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I came across a YouTube video (The Problem with Cancel Culture) and this curious sentence right at the beginning.

https://www.youtube.com/watch?v=N3ZjTg1OpIE

"We should not undermine how quickly people can change their ideas."

(The description is We undermine how easy it is for us to become the people that we dislike.)

I have always understood the word undermine to mean to make something or someone become gradually less effective, confident, or successful or to deliberately say or do things that make someone appear less impressive or less important.

However, in this particular case, undermine doesn't seem to fit of these definitions.

Can you clarify what it means?

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    Probably meant 'underestimate'. Commented Sep 18, 2021 at 20:06

4 Answers 4

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The speaker seems to be confused between 'undermine' (which makes no sense in this context) and 'underestimate' (which makes perfect sense).

It's been noticed by people making comments under the video.

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    The only problem with that is that "undermine" and "underestimate" have completely different meanings. And if this is American politico-babble, why not "misunderstimate" instead of "underestimate"? "Undermine" does make sense - see my answer.
    – alephzero
    Commented Sep 19, 2021 at 18:55
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    @alephzero 'The only problem with that is that "undermine" and "underestimate" have completely different meanings' - er, that's my point. Commented Sep 19, 2021 at 19:01
  • @alephzero - watch the video youtube.com/watch?v=N3ZjTg1OpIE Commented Sep 19, 2021 at 19:03
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    From the part just past that they clearly mean "underestimate". The next thing they say is that what someone wrote a while ago, even last week, probably isn't what they think now (you can read it -- someone bizzarrely thought British accented English needed captions). Commented Sep 20, 2021 at 4:27
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    @OwenReynolds - you'd be surprised who needs captions, and certainly the deaf and hard-of-hearing benefit from them. Commented Sep 20, 2021 at 6:38
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I can’t be sure without context, but it is possible that the person meant “undermine” in the sense of sabotage: we should not impede people who are in the process of changing their ideas, work against them, or make their task more difficult.

If so, “undermine how quickly” sounds odd to me. I might say, “We should not undermine people as they are changing their ideas,” or “We should not undermine the task of changing their ideas.”

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  • Agree the 2nd para. Undermining is done to bring down castle walls -- to destroy something stable and ongoing. It feels weird to undermine something already changing. Better might be "undermine the long-established tradition of changing your mind whenever you feel like it". Commented Sep 20, 2021 at 4:31
  • @OwenReynolds - 'long-established' - really? - I thought it modern, due to the interwebs. Commented Sep 20, 2021 at 8:42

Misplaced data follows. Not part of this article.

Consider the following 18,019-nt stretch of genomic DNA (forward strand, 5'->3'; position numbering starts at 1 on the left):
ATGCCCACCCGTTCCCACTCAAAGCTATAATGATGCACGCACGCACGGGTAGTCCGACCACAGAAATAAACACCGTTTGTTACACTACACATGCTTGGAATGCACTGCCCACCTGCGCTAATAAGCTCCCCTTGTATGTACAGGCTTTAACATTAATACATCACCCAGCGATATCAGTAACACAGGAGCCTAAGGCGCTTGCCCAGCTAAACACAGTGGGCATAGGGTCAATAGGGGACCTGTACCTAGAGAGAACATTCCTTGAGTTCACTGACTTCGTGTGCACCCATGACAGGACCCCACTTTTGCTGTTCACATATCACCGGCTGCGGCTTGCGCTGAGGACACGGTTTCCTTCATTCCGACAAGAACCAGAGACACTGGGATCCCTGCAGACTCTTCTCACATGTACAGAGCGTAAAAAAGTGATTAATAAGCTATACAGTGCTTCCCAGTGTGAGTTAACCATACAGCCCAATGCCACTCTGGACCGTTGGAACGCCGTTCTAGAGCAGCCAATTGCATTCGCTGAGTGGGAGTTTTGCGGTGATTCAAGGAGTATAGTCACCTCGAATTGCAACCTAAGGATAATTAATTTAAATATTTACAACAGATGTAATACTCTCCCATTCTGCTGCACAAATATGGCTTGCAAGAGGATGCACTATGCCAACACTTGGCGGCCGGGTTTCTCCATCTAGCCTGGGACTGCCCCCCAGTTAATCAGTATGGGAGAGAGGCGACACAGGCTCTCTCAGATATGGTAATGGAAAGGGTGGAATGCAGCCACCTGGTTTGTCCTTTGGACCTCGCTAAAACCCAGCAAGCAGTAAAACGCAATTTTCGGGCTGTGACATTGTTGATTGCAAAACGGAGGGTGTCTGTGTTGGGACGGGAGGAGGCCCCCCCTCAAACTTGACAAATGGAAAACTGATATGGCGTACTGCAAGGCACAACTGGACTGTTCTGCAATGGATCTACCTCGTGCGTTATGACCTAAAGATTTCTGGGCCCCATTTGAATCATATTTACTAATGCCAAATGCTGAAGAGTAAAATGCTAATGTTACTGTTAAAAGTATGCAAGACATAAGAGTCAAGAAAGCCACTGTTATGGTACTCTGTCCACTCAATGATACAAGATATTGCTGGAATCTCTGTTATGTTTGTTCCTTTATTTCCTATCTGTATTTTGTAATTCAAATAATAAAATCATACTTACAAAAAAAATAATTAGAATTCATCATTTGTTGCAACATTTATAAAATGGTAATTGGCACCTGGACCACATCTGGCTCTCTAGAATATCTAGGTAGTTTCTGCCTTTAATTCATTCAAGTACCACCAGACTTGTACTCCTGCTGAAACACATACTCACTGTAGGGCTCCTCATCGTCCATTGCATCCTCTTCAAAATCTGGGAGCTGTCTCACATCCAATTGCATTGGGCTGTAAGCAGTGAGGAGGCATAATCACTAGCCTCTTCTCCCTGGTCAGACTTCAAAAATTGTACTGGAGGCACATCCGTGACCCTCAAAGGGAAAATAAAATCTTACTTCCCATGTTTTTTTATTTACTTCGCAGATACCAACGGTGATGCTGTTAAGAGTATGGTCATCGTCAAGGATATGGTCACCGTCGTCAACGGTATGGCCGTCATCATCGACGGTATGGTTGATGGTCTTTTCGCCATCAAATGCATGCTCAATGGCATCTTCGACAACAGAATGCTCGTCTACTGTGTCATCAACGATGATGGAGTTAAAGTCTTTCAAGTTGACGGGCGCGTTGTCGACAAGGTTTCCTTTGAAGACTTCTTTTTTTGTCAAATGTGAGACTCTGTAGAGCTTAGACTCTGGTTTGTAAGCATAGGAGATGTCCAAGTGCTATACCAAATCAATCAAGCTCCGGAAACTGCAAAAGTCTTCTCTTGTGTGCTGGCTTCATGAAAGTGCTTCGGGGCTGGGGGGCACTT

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"Undermine" does make sense here. Let's change the sentence to

"We should not undermine the speed at which people can change their ideas."

which seems a bit clearer IMO.

People collectively change their ideas by communicating with each other. So the sentence is roughly equivalent to "We should not undermine people's channels of communication."

There is a well established word for an effective way to do that which has existed for millennia - namely "censorship".

Of course this chain of deductions might be too hard for to some viewers of the video to construct, but IMO sociologists are well known for speaking in riddles.

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    I think the downvotes are because you've undertaken some dubious gymnastics in an attempt to find meaning in the sentence. You've also edited the sentence; why not just edit out the word that was obviously used by mistake? "Undermine" was a slip-up. Just accept it and move on.
    – quant
    Commented Sep 20, 2021 at 0:20
  • I agree with this answer too. I understand the word "undermine" in this context as "playing down the level of threat posed by the speed at which people can change their ideas", which is where "undermine" fits quite well. So they may know that the threat is high, but they are playing it down by pretending it's not high. It's different from "underestimate" where they really think that the threat is lower than it should be.
    – justhalf
    Commented Sep 20, 2021 at 2:52
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    You seem to be guessing at what they will say next, but the video has captions: you can read what they say next. She seems to be saying that people currently change their minds very quickly and we should realize that. Commented Sep 20, 2021 at 4:41
  • Nope. "Undermine the speed at which people can change their ideas" is word salad.
    – user8356
    Commented Oct 18, 2023 at 15:20
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Your second definition

to deliberately say or do things that make someone appear less impressive or less important

fits the sentence, I would say. It's making "someone", in this case the personification of "[the speed of] how quickly people can change" appear less important, effectively playing down the level of threat posed by it.

So they may know that the threat is high, but they are playing it down by pretending it's not high. It's different from "underestimate" where they really think that the threat is lower than it should be.

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